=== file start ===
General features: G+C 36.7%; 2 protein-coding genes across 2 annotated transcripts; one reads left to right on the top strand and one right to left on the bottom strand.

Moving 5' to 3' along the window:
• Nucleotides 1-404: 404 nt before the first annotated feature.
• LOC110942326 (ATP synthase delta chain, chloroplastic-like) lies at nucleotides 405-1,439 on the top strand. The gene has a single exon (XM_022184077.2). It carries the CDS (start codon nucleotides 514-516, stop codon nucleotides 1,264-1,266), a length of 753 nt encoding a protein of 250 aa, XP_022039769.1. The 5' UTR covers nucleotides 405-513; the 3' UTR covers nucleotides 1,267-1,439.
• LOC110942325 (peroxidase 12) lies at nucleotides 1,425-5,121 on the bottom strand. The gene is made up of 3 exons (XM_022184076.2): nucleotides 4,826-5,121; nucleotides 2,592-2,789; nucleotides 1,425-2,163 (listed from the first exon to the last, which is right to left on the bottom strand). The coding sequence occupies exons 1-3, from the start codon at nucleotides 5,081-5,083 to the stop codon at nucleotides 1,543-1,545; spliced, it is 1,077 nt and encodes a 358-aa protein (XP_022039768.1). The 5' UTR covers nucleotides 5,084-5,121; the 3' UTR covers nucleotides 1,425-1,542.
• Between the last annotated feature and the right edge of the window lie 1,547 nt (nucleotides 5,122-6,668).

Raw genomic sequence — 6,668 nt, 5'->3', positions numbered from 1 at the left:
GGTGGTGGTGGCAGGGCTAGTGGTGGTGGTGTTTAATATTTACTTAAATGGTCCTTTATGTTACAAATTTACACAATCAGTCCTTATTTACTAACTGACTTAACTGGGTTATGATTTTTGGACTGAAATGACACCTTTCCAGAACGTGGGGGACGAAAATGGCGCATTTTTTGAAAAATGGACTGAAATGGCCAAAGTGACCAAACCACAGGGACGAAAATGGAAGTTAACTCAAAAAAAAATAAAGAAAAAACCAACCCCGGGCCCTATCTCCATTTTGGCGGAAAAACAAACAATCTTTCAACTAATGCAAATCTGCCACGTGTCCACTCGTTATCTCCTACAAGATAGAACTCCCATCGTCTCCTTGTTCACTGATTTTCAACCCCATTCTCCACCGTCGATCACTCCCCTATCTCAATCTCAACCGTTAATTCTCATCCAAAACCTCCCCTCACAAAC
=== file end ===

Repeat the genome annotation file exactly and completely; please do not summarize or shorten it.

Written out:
General features: G+C 36.7%; 2 protein-coding genes across 2 annotated transcripts; one reads left to right on the top strand and one right to left on the bottom strand.

Moving 5' to 3' along the window:
• Nucleotides 1-404: 404 nt before the first annotated feature.
• LOC110942326 (ATP synthase delta chain, chloroplastic-like) lies at nucleotides 405-1,439 on the top strand. The gene has a single exon (XM_022184077.2). It carries the CDS (start codon nucleotides 514-516, stop codon nucleotides 1,264-1,266), a length of 753 nt encoding a protein of 250 aa, XP_022039769.1. The 5' UTR covers nucleotides 405-513; the 3' UTR covers nucleotides 1,267-1,439.
• LOC110942325 (peroxidase 12) lies at nucleotides 1,425-5,121 on the bottom strand. The gene is made up of 3 exons (XM_022184076.2): nucleotides 4,826-5,121; nucleotides 2,592-2,789; nucleotides 1,425-2,163 (listed from the first exon to the last, which is right to left on the bottom strand). The coding sequence occupies exons 1-3, from the start codon at nucleotides 5,081-5,083 to the stop codon at nucleotides 1,543-1,545; spliced, it is 1,077 nt and encodes a 358-aa protein (XP_022039768.1). The 5' UTR covers nucleotides 5,084-5,121; the 3' UTR covers nucleotides 1,425-1,542.
• Between the last annotated feature and the right edge of the window lie 1,547 nt (nucleotides 5,122-6,668).

Raw genomic sequence — 6,668 nt, 5'->3', positions numbered from 1 at the left:
GGTGGTGGTGGCAGGGCTAGTGGTGGTGGTGTTTAATATTTACTTAAATGGTCCTTTATGTTACAAATTTACACAATCAGTCCTTATTTACTAACTGACTTAACTGGGTTATGATTTTTGGACTGAAATGACACCTTTCCAGAACGTGGGGGACGAAAATGGCGCATTTTTTGAAAAATGGACTGAAATGGCCAAAGTGACCAAACCACAGGGACGAAAATGGAAGTTAACTCAAAAAAAAATAAAGAAAAAACCAACCCCGGGCCCTATCTCCATTTTGGCGGAAAAACAAACAATCTTTCAACTAATGCAAATCTGCCACGTGTCCACTCGTTATCTCCTACAAGATAGAACTCCCATCGTCTCCTTGTTCACTGATTTTCAACCCCATTCTCCACCGTCGATCACTCCCCTATCTCAATCTCAACCGTTAATTCTCATCCAAAACCTCCCCTCACAAAC